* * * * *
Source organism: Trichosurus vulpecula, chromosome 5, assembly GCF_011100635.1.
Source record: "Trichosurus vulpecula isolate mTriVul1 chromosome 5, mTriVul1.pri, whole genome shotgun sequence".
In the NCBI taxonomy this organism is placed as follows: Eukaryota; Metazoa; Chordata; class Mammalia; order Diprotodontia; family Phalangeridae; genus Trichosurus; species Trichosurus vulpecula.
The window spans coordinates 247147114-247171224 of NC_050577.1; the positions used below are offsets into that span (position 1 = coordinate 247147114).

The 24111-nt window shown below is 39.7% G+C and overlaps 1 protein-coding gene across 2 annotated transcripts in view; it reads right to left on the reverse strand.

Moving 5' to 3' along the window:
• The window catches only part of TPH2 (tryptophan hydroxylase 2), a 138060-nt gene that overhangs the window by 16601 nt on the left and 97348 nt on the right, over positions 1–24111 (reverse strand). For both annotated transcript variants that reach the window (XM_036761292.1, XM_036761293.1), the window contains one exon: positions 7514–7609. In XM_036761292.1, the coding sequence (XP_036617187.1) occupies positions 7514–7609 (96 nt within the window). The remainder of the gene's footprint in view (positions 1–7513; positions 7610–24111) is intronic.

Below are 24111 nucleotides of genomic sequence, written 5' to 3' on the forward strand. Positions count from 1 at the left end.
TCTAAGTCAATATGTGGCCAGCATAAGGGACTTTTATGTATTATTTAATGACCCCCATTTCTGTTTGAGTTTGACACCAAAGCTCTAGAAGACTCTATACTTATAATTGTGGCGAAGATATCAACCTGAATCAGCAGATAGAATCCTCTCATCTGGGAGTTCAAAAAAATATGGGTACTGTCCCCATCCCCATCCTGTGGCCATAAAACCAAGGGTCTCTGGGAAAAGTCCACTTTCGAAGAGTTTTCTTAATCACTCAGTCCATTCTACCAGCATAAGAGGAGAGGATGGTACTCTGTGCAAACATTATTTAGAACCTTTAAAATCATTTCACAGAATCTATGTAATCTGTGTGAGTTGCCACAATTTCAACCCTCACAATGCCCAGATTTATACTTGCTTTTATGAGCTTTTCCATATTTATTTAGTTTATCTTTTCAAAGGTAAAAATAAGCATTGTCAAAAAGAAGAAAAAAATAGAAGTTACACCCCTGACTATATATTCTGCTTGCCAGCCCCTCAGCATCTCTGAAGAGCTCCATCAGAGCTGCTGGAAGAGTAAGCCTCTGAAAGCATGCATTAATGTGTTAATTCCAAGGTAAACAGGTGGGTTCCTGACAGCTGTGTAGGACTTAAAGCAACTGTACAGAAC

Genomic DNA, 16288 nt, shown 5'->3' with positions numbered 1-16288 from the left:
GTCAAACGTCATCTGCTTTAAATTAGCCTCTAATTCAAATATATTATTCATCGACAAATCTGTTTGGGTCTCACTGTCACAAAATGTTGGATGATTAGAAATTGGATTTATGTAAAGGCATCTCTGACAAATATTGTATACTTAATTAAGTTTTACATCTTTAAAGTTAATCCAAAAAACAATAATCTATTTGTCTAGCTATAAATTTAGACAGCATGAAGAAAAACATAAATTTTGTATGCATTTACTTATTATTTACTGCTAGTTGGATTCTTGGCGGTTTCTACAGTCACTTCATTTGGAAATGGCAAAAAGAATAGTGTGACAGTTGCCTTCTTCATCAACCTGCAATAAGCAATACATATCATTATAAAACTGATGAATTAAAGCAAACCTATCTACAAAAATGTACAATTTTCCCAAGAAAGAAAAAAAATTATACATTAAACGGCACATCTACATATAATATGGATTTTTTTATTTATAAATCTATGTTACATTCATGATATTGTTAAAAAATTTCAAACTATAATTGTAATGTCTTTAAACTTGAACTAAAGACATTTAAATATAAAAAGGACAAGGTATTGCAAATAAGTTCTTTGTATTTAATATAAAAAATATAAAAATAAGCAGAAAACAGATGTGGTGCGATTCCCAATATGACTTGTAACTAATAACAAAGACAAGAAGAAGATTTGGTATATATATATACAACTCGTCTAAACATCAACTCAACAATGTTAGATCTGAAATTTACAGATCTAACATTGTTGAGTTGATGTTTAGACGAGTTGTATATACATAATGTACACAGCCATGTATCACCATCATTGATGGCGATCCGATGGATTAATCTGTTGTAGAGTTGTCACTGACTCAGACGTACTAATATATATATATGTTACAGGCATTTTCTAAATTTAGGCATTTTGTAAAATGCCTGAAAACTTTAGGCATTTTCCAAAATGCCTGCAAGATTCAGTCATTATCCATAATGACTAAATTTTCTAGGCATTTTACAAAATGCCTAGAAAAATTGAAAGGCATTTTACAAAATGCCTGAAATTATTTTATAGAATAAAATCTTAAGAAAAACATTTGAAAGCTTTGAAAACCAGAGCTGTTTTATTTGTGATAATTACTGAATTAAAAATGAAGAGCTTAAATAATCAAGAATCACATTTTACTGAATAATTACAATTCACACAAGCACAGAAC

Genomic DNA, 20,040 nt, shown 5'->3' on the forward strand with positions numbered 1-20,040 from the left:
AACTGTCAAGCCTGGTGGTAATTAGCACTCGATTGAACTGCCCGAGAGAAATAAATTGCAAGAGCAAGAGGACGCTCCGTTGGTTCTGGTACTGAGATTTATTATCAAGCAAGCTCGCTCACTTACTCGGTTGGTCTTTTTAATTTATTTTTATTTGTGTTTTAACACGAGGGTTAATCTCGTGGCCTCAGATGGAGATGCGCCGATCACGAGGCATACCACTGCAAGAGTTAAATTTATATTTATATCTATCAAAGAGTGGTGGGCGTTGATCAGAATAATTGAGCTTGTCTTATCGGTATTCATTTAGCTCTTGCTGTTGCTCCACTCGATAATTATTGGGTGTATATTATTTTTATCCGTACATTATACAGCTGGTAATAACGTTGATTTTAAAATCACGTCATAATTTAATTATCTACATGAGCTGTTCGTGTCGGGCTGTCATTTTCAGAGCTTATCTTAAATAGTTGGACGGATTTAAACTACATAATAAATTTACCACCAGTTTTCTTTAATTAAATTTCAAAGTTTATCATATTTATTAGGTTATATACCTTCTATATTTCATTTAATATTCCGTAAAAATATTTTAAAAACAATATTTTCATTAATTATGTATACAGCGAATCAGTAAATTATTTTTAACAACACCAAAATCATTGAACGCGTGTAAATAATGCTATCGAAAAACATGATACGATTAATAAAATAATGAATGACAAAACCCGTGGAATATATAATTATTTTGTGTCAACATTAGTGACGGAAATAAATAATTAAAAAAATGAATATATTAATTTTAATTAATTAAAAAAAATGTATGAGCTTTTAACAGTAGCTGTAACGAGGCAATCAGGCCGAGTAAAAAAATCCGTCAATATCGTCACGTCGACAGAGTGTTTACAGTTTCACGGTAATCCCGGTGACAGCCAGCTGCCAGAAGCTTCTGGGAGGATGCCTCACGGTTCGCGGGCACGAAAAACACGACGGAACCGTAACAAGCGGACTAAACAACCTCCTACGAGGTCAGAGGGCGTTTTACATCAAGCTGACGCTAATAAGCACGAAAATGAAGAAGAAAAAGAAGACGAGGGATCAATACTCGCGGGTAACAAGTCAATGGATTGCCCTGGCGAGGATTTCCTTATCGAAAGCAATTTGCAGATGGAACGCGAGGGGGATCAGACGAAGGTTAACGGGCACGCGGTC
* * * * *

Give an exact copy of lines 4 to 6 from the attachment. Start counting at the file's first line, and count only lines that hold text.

The window spans coordinates 247147114-247171224 of NC_050577.1; the positions used below are offsets into that span (position 1 = coordinate 247147114).

The 24111-nt window shown below is 39.7% G+C and overlaps 1 protein-coding gene across 2 annotated transcripts in view; it reads right to left on the reverse strand.

Moving 5' to 3' along the window: